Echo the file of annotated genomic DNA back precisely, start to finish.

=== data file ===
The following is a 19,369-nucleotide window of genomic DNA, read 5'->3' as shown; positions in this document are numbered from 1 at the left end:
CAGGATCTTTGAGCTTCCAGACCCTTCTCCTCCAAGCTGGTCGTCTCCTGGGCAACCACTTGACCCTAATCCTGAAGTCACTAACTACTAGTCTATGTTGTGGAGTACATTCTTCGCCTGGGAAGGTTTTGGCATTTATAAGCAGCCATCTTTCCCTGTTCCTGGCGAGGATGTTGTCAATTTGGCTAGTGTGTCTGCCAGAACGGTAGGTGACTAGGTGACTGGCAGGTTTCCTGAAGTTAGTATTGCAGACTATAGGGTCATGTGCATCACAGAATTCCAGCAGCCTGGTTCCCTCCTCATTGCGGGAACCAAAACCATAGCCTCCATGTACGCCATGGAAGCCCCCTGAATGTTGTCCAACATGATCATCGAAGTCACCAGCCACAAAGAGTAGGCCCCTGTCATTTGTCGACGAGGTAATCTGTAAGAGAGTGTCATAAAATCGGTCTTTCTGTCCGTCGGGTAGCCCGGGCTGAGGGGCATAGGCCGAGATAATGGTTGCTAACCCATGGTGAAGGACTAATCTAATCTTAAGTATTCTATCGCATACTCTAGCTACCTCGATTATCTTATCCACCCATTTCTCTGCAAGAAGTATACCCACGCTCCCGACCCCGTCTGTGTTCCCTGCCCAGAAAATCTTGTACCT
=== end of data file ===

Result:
The following is a 19,369-nucleotide window of genomic DNA, read 5'->3' as shown; positions in this document are numbered from 1 at the left end:
CAGGATCTTTGAGCTTCCAGACCCTTCTCCTCCAAGCTGGTCGTCTCCTGGGCAACCACTTGACCCTAATCCTGAAGTCACTAACTACTAGTCTATGTTGTGGAGTACATTCTTCGCCTGGGAAGGTTTTGGCATTTATAAGCAGCCATCTTTCCCTGTTCCTGGCGAGGATGTTGTCAATTTGGCTAGTGTGTCTGCCAGAACGGTAGGTGACTAGGTGACTGGCAGGTTTCCTGAAGTTAGTATTGCAGACTATAGGGTCATGTGCATCACAGAATTCCAGCAGCCTGGTTCCCTCCTCATTGCGGGAACCAAAACCATAGCCTCCATGTACGCCATGGAAGCCCCCTGAATGTTGTCCAACATGATCATCGAAGTCACCAGCCACAAAGAGTAGGCCCCTGTCATTTGTCGACGAGGTAATCTGTAAGAGAGTGTCATAAAATCGGTCTTTCTGTCCGTCGGGTAGCCCGGGCTGAGGGGCATAGGCCGAGATAATGGTTGCTAACCCATGGTGAAGGACTAATCTAATCTTAAGTATTCTATCGCATACTCTAGCTACCTCGATTATCTTATCCACCCATTTCTCTGCAAGAAGTATACCCACGCTCCCGACCCCGTCTGTGTTCCCTGCCCAGAAAATCTTGTACCT